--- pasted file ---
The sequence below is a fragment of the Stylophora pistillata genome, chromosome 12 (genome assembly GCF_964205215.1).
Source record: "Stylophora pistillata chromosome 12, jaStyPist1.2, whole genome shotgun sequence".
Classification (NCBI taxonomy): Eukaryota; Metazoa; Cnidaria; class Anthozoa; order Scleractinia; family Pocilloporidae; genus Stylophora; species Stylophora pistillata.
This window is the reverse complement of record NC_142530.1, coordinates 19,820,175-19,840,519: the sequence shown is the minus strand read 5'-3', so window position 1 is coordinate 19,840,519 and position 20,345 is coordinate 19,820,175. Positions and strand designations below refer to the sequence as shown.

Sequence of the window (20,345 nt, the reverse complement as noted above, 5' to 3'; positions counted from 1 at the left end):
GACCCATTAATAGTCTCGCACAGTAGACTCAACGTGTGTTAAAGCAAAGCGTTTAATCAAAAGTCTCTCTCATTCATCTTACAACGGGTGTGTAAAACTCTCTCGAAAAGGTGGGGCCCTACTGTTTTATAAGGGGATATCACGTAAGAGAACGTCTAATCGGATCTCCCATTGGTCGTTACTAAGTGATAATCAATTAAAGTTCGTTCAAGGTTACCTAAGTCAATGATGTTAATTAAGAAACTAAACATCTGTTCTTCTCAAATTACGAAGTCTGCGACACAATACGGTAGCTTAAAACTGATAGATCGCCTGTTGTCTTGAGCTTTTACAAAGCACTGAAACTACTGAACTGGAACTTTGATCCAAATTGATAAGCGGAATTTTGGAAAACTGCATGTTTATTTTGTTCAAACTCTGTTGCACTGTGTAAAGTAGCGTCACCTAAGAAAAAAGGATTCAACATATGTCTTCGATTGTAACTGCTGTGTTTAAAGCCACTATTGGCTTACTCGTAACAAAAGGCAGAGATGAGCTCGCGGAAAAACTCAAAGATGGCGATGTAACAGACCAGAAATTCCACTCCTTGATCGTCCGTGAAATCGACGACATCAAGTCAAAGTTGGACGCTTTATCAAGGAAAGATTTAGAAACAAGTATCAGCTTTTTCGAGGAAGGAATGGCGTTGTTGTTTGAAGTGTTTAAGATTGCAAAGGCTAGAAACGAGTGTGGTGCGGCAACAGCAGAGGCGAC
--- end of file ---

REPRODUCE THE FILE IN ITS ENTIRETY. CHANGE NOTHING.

The sequence below is a fragment of the Stylophora pistillata genome, chromosome 12 (genome assembly GCF_964205215.1).
Source record: "Stylophora pistillata chromosome 12, jaStyPist1.2, whole genome shotgun sequence".
Classification (NCBI taxonomy): Eukaryota; Metazoa; Cnidaria; class Anthozoa; order Scleractinia; family Pocilloporidae; genus Stylophora; species Stylophora pistillata.
This window is the reverse complement of record NC_142530.1, coordinates 19,820,175-19,840,519: the sequence shown is the minus strand read 5'-3', so window position 1 is coordinate 19,840,519 and position 20,345 is coordinate 19,820,175. Positions and strand designations below refer to the sequence as shown.

Sequence of the window (20,345 nt, the reverse complement as noted above, 5' to 3'; positions counted from 1 at the left end):
GACCCATTAATAGTCTCGCACAGTAGACTCAACGTGTGTTAAAGCAAAGCGTTTAATCAAAAGTCTCTCTCATTCATCTTACAACGGGTGTGTAAAACTCTCTCGAAAAGGTGGGGCCCTACTGTTTTATAAGGGGATATCACGTAAGAGAACGTCTAATCGGATCTCCCATTGGTCGTTACTAAGTGATAATCAATTAAAGTTCGTTCAAGGTTACCTAAGTCAATGATGTTAATTAAGAAACTAAACATCTGTTCTTCTCAAATTACGAAGTCTGCGACACAATACGGTAGCTTAAAACTGATAGATCGCCTGTTGTCTTGAGCTTTTACAAAGCACTGAAACTACTGAACTGGAACTTTGATCCAAATTGATAAGCGGAATTTTGGAAAACTGCATGTTTATTTTGTTCAAACTCTGTTGCACTGTGTAAAGTAGCGTCACCTAAGAAAAAAGGATTCAACATATGTCTTCGATTGTAACTGCTGTGTTTAAAGCCACTATTGGCTTACTCGTAACAAAAGGCAGAGATGAGCTCGCGGAAAAACTCAAAGATGGCGATGTAACAGACCAGAAATTCCACTCCTTGATCGTCCGTGAAATCGACGACATCAAGTCAAAGTTGGACGCTTTATCAAGGAAAGATTTAGAAACAAGTATCAGCTTTTTCGAGGAAGGAATGGCGTTGTTGTTTGAAGTGTTTAAGATTGCAAAGGCTAGAAACGAGTGTGGTGCGGCAACAGCAGAGGCGAC